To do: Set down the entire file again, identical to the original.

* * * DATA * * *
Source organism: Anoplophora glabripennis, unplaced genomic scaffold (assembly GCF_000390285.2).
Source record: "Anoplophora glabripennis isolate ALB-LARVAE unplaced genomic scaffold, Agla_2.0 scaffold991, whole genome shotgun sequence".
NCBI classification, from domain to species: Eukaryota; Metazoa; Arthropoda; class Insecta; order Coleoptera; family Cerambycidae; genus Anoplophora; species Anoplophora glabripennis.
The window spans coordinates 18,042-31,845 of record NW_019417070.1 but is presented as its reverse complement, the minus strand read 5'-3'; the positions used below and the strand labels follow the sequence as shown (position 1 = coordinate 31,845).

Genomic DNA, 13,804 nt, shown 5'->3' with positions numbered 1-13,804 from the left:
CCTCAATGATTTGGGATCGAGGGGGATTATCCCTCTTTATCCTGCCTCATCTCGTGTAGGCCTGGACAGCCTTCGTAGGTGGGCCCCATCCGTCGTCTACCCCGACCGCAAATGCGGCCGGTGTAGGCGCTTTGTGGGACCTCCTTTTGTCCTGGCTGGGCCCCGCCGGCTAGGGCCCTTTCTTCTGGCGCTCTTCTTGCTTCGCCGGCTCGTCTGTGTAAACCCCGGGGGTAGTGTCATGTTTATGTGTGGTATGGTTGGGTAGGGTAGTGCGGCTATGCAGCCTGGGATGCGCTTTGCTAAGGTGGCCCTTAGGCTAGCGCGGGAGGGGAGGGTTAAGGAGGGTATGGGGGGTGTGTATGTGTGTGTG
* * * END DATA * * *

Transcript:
Source organism: Anoplophora glabripennis, unplaced genomic scaffold (assembly GCF_000390285.2).
Source record: "Anoplophora glabripennis isolate ALB-LARVAE unplaced genomic scaffold, Agla_2.0 scaffold991, whole genome shotgun sequence".
NCBI classification, from domain to species: Eukaryota; Metazoa; Arthropoda; class Insecta; order Coleoptera; family Cerambycidae; genus Anoplophora; species Anoplophora glabripennis.
The window spans coordinates 18,042-31,845 of record NW_019417070.1 but is presented as its reverse complement, the minus strand read 5'-3'; the positions used below and the strand labels follow the sequence as shown (position 1 = coordinate 31,845).

Genomic DNA, 13,804 nt, shown 5'->3' with positions numbered 1-13,804 from the left:
CCTCAATGATTTGGGATCGAGGGGGATTATCCCTCTTTATCCTGCCTCATCTCGTGTAGGCCTGGACAGCCTTCGTAGGTGGGCCCCATCCGTCGTCTACCCCGACCGCAAATGCGGCCGGTGTAGGCGCTTTGTGGGACCTCCTTTTGTCCTGGCTGGGCCCCGCCGGCTAGGGCCCTTTCTTCTGGCGCTCTTCTTGCTTCGCCGGCTCGTCTGTGTAAACCCCGGGGGTAGTGTCATGTTTATGTGTGGTATGGTTGGGTAGGGTAGTGCGGCTATGCAGCCTGGGATGCGCTTTGCTAAGGTGGCCCTTAGGCTAGCGCGGGAGGGGAGGGTTAAGGAGGGTATGGGGGGTGTGTATGTGTGTGTG